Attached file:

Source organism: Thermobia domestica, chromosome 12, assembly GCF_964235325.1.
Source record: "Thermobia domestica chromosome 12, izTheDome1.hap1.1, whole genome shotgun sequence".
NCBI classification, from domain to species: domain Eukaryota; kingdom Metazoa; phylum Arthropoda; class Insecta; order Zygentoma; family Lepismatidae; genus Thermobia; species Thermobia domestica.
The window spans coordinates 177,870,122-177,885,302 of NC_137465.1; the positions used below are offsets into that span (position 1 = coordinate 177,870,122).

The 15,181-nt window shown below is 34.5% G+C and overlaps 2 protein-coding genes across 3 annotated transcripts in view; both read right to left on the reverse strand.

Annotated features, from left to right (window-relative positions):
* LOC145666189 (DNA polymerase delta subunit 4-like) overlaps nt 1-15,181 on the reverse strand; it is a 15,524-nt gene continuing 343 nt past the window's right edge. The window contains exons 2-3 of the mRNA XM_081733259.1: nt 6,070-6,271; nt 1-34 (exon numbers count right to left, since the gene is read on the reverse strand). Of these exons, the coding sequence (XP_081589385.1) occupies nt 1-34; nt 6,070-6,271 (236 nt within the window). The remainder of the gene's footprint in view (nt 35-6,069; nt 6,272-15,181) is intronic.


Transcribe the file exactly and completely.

Source organism: Thermobia domestica, chromosome 12, assembly GCF_964235325.1.
Source record: "Thermobia domestica chromosome 12, izTheDome1.hap1.1, whole genome shotgun sequence".
NCBI classification, from domain to species: domain Eukaryota; kingdom Metazoa; phylum Arthropoda; class Insecta; order Zygentoma; family Lepismatidae; genus Thermobia; species Thermobia domestica.
The window spans coordinates 177,870,122-177,885,302 of NC_137465.1; the positions used below are offsets into that span (position 1 = coordinate 177,870,122).

The 15,181-nt window shown below is 34.5% G+C and overlaps 2 protein-coding genes across 3 annotated transcripts in view; both read right to left on the reverse strand.

Annotated features, from left to right (window-relative positions):
* LOC145666189 (DNA polymerase delta subunit 4-like) overlaps nt 1-15,181 on the reverse strand; it is a 15,524-nt gene continuing 343 nt past the window's right edge. The window contains exons 2-3 of the mRNA XM_081733259.1: nt 6,070-6,271; nt 1-34 (exon numbers count right to left, since the gene is read on the reverse strand). Of these exons, the coding sequence (XP_081589385.1) occupies nt 1-34; nt 6,070-6,271 (236 nt within the window). The remainder of the gene's footprint in view (nt 35-6,069; nt 6,272-15,181) is intronic.